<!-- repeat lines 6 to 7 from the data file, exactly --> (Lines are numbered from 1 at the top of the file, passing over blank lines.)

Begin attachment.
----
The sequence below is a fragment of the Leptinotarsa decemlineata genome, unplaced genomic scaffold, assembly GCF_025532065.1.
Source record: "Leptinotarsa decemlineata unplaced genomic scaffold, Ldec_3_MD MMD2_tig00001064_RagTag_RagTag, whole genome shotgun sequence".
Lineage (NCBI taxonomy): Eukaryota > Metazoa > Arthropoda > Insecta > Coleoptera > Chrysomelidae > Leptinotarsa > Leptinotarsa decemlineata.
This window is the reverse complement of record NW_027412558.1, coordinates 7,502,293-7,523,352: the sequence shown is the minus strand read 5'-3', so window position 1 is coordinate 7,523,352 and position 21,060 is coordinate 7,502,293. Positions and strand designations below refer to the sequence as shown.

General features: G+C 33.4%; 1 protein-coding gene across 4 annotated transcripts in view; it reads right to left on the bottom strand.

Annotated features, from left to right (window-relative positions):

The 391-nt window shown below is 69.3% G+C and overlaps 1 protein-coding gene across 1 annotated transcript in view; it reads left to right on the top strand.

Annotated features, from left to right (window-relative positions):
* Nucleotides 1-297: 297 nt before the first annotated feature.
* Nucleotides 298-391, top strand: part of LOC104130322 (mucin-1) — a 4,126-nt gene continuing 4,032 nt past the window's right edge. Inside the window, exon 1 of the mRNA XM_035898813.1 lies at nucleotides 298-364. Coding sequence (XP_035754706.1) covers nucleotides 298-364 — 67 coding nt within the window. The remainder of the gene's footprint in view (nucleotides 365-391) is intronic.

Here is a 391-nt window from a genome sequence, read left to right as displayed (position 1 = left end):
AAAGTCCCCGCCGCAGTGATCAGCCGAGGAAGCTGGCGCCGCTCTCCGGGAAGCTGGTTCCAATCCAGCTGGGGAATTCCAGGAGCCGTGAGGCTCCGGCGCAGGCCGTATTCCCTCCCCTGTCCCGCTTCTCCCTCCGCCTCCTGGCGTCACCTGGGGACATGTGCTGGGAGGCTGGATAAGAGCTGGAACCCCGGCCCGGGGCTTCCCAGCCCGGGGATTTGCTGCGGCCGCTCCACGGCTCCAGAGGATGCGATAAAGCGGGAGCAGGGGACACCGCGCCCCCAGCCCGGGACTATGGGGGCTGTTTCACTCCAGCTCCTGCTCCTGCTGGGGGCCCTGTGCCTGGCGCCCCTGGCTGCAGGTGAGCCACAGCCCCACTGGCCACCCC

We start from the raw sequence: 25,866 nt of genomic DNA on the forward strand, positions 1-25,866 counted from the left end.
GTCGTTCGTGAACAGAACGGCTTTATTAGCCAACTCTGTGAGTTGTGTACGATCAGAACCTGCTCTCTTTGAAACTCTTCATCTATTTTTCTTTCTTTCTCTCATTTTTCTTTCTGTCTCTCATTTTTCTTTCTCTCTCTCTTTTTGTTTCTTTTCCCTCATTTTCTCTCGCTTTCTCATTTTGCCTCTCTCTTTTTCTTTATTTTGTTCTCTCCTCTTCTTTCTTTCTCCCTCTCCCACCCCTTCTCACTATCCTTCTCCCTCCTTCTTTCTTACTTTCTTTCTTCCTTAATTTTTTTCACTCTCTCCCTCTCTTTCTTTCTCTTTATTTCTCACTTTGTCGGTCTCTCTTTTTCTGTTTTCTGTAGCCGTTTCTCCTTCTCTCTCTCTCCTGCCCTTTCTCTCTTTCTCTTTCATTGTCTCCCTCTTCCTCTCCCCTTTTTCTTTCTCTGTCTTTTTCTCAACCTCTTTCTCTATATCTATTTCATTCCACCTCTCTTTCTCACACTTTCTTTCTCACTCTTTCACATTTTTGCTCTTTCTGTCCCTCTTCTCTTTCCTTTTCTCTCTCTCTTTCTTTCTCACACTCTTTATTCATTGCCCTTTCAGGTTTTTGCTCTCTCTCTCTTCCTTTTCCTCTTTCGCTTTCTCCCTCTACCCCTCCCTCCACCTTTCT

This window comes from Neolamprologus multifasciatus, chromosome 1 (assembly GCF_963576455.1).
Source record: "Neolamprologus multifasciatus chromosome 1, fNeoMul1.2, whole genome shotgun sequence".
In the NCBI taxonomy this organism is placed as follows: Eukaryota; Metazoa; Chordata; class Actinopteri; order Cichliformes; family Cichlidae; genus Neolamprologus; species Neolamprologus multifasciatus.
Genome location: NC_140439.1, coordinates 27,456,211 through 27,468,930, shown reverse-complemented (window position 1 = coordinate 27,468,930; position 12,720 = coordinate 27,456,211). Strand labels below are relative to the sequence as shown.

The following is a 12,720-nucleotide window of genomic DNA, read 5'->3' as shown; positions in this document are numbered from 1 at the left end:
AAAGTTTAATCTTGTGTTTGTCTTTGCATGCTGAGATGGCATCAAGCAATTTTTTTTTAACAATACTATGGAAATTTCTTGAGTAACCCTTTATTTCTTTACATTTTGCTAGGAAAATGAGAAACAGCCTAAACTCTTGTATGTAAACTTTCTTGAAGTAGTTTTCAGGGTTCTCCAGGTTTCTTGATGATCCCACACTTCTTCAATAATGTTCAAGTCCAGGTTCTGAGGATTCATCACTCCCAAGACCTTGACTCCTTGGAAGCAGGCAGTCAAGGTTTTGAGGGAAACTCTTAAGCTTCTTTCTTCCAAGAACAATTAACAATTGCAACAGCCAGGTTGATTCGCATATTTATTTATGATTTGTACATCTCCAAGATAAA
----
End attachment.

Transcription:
Annotated features, from left to right (window-relative positions):

The 391-nt window shown below is 69.3% G+C and overlaps 1 protein-coding gene across 1 annotated transcript in view; it reads left to right on the top strand.